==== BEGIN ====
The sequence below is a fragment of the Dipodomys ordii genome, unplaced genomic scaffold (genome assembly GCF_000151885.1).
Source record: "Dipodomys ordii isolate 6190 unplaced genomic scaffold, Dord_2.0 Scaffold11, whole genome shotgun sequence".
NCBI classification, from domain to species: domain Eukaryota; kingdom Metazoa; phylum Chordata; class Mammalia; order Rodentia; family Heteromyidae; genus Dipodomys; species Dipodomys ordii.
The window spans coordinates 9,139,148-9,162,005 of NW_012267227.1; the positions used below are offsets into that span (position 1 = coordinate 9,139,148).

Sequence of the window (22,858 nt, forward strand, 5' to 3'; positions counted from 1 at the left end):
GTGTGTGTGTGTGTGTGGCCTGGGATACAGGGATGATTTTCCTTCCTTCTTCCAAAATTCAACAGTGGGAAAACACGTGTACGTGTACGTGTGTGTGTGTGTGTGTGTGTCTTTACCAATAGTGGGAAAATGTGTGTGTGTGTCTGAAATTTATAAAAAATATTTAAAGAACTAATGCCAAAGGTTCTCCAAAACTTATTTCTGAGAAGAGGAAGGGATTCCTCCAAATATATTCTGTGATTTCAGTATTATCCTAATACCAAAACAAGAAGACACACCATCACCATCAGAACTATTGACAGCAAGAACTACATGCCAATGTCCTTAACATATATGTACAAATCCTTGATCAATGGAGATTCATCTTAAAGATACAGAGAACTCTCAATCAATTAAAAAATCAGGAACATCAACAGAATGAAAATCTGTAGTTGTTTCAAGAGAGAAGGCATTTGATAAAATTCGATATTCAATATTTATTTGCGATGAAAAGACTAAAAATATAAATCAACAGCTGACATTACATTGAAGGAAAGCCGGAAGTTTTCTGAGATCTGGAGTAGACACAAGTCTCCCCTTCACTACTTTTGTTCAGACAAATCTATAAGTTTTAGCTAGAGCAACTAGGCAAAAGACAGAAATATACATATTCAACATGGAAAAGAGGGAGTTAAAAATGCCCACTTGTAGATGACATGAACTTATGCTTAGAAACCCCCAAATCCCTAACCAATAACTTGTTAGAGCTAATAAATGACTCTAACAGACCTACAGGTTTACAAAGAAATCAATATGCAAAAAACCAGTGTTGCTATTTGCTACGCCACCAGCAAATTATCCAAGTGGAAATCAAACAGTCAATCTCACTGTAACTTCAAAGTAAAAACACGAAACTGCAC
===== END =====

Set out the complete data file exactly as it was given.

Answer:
The sequence below is a fragment of the Dipodomys ordii genome, unplaced genomic scaffold (genome assembly GCF_000151885.1).
Source record: "Dipodomys ordii isolate 6190 unplaced genomic scaffold, Dord_2.0 Scaffold11, whole genome shotgun sequence".
NCBI classification, from domain to species: domain Eukaryota; kingdom Metazoa; phylum Chordata; class Mammalia; order Rodentia; family Heteromyidae; genus Dipodomys; species Dipodomys ordii.
The window spans coordinates 9,139,148-9,162,005 of NW_012267227.1; the positions used below are offsets into that span (position 1 = coordinate 9,139,148).

Sequence of the window (22,858 nt, forward strand, 5' to 3'; positions counted from 1 at the left end):
GTGTGTGTGTGTGTGTGGCCTGGGATACAGGGATGATTTTCCTTCCTTCTTCCAAAATTCAACAGTGGGAAAACACGTGTACGTGTACGTGTGTGTGTGTGTGTGTGTGTCTTTACCAATAGTGGGAAAATGTGTGTGTGTGTCTGAAATTTATAAAAAATATTTAAAGAACTAATGCCAAAGGTTCTCCAAAACTTATTTCTGAGAAGAGGAAGGGATTCCTCCAAATATATTCTGTGATTTCAGTATTATCCTAATACCAAAACAAGAAGACACACCATCACCATCAGAACTATTGACAGCAAGAACTACATGCCAATGTCCTTAACATATATGTACAAATCCTTGATCAATGGAGATTCATCTTAAAGATACAGAGAACTCTCAATCAATTAAAAAATCAGGAACATCAACAGAATGAAAATCTGTAGTTGTTTCAAGAGAGAAGGCATTTGATAAAATTCGATATTCAATATTTATTTGCGATGAAAAGACTAAAAATATAAATCAACAGCTGACATTACATTGAAGGAAAGCCGGAAGTTTTCTGAGATCTGGAGTAGACACAAGTCTCCCCTTCACTACTTTTGTTCAGACAAATCTATAAGTTTTAGCTAGAGCAACTAGGCAAAAGACAGAAATATACATATTCAACATGGAAAAGAGGGAGTTAAAAATGCCCACTTGTAGATGACATGAACTTATGCTTAGAAACCCCCAAATCCCTAACCAATAACTTGTTAGAGCTAATAAATGACTCTAACAGACCTACAGGTTTACAAAGAAATCAATATGCAAAAAACCAGTGTTGCTATTTGCTACGCCACCAGCAAATTATCCAAGTGGAAATCAAACAGTCAATCTCACTGTAACTTCAAAGTAAAAACACGAAACTGCAC